Terrigenous provenance follows climate variability at IODP Site U1474, southwestern Indian Ocean

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Author(s): Babin, Daniel P.; Hemming, S. R.; Simon, M.; Hall, I. R.; Franzese, A. M.; Goldstein, S. L.; Cai, Y.; Liu, T.; Johns, Matthew A.; Tejada, Luis; LeVay, L.
Author Affiliation(s): Primary:
Columbia University in the City of New York, Department of Earth and Environmental Sciences, New York, NY, United States
Cardiff University, School of Earth and Ocean Sciences, Cardiff, United Kingdom
CUNY Hostos Community College, Natural Sciences, Bronx, NY, United States
Lamont-Doherty Earth Observatory, Palisades, NY, United States
Texas A & M University, College Station, TX, United States
Volume Title: AGU 2017 fall meeting
Source: American Geophysical Union Fall Meeting, Vol.2017; American Geophysical Union 2017 fall meeting, New Orleans, LA, Dec. 11-15, 2017. Publisher: American Geophysical Union, Washington, DC, United States
Note: In English
Summary: International Ocean Discovery Program (IODP) Expedition 361 "South African Climates" sought records to document the role of the greater Agulhas Current system in global climate variability and southeast African hydroclimate over the past 5 Ma. IODP Site U1474 is located at the headwaters of the fully constituted Agulhas Current. Being close to the southeast African margin, the core location is ideally situated to track variations of terrigenous sediment delivery to the site, which may relate to climatic changes in southern Africa that follow variability in the Agulhas Current heat content. To analyze climate variability, we consider an XRF record for the site in combination with major and trace element chemistry and K-Ar ages from the clay fraction (<2um) plus bulk major element chemistry of 60 shipboard moisture and density samples spanning 4.8 Ma. These data are interpreted with a sea surface temperature (SST) record from Mg/Ca measurements spaced at ≈40 kyr on the surface dwelling (mixed layer) planktonic foraminifera Globigerinoides ruber. Both long-term trend and precessionally-paced changes in the terrigenous composition are evident. Fe/K ratios from XRF core scanning data are consistent with those previously reported (Simon et al. 2015 Sci. Reports) in a nearby core that spans the last 270 ka. Terrigenous mass accumulation rates are relatively constant at ≈3 g/cm3/ky from 5-2.5 Ma, then gradually decrease to ≈2 g/cm3/ky at the top. This declining flux is accompanied by older and more weathered and mafic sources, possibly a result of reduced precipitation in proximal catchments. It is suggested that the relationships between these proxies is explained by a greater relative contribution of sediment supplied from the Limpopo catchment compared to nearby drainage basins such as the Tugela. The SST record shows a cooling trend from the ≈27 °C average between 4.5-2.5 Ma to ≈25 °C at 1.0 Ma, followed by high amplitude changes (6 °C changes instead of 3° C) in SST in the 0-1.0 Ma interval, with minimum SST estimates of ≈21 °C. These changes are consistent with, but could lag behind models predicting aridification in Africa associated with a drop in Indian Ocean temperatures around 3-4 Ma, caused by tectonic changes in the Indonesian Throughflow that shifted its Pacific source waters further north (Cane & Molnar 2001 Science).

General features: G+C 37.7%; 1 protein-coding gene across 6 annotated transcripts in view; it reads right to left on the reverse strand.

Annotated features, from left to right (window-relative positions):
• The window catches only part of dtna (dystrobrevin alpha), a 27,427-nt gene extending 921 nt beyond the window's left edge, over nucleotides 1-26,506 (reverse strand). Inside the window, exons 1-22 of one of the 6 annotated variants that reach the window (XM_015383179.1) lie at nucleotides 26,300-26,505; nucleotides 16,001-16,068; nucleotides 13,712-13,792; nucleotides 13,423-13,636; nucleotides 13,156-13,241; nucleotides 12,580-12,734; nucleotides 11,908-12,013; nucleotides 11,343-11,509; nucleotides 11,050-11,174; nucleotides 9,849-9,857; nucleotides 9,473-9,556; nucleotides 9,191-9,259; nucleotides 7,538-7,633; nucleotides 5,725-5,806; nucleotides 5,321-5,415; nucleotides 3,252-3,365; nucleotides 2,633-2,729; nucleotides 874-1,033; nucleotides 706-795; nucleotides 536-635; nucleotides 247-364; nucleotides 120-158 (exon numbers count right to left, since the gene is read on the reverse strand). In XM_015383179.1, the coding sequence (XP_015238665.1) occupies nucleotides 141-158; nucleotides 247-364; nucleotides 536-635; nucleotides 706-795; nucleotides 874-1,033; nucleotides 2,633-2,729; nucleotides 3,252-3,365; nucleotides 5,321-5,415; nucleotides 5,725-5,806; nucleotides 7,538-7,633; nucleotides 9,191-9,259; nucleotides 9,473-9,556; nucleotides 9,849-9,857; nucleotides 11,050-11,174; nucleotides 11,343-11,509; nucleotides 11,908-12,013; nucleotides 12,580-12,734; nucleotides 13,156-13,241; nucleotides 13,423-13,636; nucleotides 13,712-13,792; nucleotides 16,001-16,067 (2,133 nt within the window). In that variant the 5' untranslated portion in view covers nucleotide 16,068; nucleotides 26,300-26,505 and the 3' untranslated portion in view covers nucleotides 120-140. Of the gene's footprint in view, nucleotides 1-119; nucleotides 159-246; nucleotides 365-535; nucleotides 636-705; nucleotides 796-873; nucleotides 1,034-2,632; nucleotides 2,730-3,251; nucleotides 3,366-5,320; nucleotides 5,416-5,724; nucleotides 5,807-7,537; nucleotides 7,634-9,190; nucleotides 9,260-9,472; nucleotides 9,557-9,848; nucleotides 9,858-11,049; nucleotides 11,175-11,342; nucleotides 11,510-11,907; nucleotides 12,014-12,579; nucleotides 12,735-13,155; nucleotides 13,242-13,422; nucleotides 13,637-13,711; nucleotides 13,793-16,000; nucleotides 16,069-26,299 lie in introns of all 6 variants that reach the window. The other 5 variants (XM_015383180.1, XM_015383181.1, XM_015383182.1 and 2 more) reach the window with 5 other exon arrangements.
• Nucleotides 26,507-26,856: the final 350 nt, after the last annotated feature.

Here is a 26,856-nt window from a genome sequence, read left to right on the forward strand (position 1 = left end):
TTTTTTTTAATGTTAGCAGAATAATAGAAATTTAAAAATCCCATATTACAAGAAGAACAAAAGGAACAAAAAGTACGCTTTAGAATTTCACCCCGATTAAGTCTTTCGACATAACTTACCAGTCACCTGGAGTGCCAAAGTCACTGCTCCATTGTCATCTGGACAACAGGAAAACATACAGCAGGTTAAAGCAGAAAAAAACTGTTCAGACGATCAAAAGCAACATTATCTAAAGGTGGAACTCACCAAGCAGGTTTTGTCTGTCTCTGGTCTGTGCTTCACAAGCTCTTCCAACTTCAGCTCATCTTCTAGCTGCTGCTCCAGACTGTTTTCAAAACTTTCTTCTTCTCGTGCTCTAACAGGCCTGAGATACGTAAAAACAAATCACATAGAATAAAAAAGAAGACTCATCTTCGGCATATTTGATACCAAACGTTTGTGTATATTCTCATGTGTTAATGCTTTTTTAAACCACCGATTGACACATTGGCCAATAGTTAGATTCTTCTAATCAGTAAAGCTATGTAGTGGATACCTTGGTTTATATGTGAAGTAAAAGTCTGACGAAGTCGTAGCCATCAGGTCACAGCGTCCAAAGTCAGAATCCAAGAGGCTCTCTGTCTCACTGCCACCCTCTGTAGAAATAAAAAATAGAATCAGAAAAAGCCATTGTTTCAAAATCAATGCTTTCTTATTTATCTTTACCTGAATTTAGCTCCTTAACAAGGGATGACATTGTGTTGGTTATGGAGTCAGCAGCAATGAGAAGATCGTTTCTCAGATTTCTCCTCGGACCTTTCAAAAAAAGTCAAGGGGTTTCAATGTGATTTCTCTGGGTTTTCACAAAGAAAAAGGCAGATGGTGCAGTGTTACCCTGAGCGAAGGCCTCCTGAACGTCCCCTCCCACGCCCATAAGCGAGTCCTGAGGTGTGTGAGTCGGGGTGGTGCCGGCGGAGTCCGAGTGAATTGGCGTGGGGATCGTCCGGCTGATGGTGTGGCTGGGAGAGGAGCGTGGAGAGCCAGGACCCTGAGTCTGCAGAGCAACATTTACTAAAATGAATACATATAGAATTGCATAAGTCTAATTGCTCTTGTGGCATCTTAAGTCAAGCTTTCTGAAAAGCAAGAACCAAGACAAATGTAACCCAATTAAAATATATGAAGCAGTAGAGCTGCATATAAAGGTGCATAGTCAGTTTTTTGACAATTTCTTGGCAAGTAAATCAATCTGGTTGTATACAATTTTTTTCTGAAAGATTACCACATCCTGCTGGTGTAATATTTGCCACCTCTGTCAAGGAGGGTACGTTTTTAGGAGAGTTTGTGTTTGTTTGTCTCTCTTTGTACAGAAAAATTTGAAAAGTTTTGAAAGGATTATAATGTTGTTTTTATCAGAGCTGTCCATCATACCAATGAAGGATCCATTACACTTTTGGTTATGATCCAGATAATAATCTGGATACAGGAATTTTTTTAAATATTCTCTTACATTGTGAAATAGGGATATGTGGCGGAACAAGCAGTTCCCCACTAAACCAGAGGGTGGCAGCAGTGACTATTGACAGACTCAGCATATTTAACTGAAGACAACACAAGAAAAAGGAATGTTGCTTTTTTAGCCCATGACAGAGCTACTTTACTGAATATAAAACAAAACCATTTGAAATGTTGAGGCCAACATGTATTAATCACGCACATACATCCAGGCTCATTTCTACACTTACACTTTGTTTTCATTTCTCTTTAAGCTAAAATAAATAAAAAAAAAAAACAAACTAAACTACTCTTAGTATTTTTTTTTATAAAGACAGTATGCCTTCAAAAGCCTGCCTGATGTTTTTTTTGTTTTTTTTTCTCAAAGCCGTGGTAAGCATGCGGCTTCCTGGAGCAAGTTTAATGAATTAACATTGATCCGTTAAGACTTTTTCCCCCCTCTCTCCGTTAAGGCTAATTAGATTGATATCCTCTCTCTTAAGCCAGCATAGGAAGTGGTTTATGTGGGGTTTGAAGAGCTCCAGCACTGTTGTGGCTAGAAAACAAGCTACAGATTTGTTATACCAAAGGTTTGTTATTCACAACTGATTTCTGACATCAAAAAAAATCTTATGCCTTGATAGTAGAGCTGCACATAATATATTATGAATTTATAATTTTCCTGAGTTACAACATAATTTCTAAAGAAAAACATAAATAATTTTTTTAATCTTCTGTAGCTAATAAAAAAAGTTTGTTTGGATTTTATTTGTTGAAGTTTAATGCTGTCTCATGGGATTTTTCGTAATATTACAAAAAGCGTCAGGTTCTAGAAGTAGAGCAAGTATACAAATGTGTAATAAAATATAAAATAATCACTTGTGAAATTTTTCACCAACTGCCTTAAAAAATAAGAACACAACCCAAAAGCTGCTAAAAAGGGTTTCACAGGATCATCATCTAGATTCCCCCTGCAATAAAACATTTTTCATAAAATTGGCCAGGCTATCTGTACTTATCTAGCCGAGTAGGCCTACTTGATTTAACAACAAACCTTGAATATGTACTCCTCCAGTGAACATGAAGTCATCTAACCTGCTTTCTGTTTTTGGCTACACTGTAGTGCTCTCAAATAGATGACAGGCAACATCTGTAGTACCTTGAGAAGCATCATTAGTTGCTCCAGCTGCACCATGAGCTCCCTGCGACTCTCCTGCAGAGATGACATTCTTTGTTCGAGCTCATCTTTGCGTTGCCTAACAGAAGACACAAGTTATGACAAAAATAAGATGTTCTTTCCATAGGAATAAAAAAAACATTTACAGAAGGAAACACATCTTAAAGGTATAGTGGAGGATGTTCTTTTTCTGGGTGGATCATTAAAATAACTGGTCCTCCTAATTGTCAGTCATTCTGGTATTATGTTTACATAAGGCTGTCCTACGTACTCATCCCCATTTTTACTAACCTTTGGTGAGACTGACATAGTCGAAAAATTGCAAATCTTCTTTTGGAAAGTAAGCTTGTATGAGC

Year of Publication: 2017
Research Program: IODP Integrated Ocean Drilling Program
IODP2 International Ocean Discovery Program
Key Words: 12 Stratigraphy, Historical Geology and Paleoecology; Agulhas Bank; Cenozoic; Climate change; Expedition 361; IODP Site U1474; Indian Ocean; International Ocean Discovery Program; Neogene; Paleo-oceanography; Paleoclimatology; Pliocene; Quaternary; Tertiary
Record ID: 2018093812
Copyright Information: GeoRef, Copyright 2019 American Geosciences Institute. Reference includes data supplied by, and/or abstract, Copyright, American Geophysical Union, Washington, DC, United States

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